Just the basic facts
As always, please remember that I am just some guy writing a blog, and you should consult a tax professional or the tax office for accurate, up-to-date information ;)
Inheritance taxes are a pretty controversial topic in personal finance. Some countries like Australia don't have them. Other countries like the US have very high allowances before tax is due.
The Japanese inheritance tax system is less forgiving than these, but for most people should not be too onerous.
There is a lot of misinformation out there though. I often see comments like: "Japanese inheritance taxes are 55%!", or "Japan tries to tax foreigners unfairly". This is a distortion of the truth.
We have written about the tax implications for foreign residents of Japan before:
Inheritance Tax in Japan 2 (Feb 2018)
Tax Status in Japan (Sep 2017)
Tax Residence and Inheritance Tax (Aug 2017)
The Exit Tax (July 2016)
You can find a simple guide to inheritance tax in English on the Ministry of Finance website.
As you can see, it's a far cry from "55% tax rate" ;)
The first thing is that you must declare any inheritances to the tax office within ten months of finding out about them.
Then the diagram above shows the rest of the process.
The total value of the estate is calculated. The standard deduction is subtracted from the value. The standard deduction is 30m yen plus 6m per legal heir (these are family members as described in tax law). Liabilities are also deducted, as is tax-exempt property, etc.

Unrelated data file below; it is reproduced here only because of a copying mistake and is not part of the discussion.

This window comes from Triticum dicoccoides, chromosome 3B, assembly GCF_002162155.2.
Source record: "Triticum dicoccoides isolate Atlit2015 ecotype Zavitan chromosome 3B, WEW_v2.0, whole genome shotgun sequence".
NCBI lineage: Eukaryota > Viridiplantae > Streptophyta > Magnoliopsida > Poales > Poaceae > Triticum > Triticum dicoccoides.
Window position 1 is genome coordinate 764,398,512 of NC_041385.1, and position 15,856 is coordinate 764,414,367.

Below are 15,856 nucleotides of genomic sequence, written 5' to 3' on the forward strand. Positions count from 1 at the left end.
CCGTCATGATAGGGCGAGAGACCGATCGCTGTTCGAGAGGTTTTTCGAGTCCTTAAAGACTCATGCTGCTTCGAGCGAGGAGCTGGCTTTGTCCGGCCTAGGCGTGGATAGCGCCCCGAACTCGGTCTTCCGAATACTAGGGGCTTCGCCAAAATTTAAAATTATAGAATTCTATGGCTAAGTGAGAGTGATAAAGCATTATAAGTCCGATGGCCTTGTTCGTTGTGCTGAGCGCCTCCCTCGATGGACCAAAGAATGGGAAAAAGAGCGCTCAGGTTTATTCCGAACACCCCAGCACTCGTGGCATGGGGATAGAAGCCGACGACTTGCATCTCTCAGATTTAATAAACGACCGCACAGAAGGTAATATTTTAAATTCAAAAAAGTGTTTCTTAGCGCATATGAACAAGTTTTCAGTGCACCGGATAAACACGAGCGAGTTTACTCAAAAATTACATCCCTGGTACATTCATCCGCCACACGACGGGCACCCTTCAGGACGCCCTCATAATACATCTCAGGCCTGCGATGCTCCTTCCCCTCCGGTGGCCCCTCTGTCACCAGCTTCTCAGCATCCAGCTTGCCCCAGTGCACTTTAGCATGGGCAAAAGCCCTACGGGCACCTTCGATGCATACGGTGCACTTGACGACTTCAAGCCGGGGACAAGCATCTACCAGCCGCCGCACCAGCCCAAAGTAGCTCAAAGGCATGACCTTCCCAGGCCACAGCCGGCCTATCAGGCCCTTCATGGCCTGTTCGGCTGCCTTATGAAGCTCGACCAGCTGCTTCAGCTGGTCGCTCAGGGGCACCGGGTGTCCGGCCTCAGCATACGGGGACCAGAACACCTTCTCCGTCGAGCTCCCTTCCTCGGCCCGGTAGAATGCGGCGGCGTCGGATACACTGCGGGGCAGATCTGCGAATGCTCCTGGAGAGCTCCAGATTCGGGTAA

Then the taxable estate is divided across the heirs. The total amount of inheritance tax due is calculated, then divided proportionally among the heirs.
You can see the tax rates here:
Finally any further allowances are applied and the tax is paid. A spouse gets 160m yen, or the statuatory allowance, whichever is larger, tax free. Children get 100,000 yen per year they have left until they reach the age of 20.
The same calculation is carried out for inheritances from abroad, where the tax is calculated for the inheritance as a whole but only paid on the share actually inherited by the resident of Japan (not on the entire inheritance, another common misconception).
Generally speaking, you will need to declare and pay inheritance tax on foreign inheritances if you have a spouse or permanent resident visa, or if you have lived in Japan for more than ten years.
There are other potential deductions too, so if you receive a large inheritance it may be worth consulting a tax professional. For most people, the tax office will be happy to help you do your paperwork and as you can see from this post the impact of inheritance tax is likely to be light or non-existent for most families.
What do you think? Did I miss anything? Do you have experience of navigating the Japanese inheritance tax system?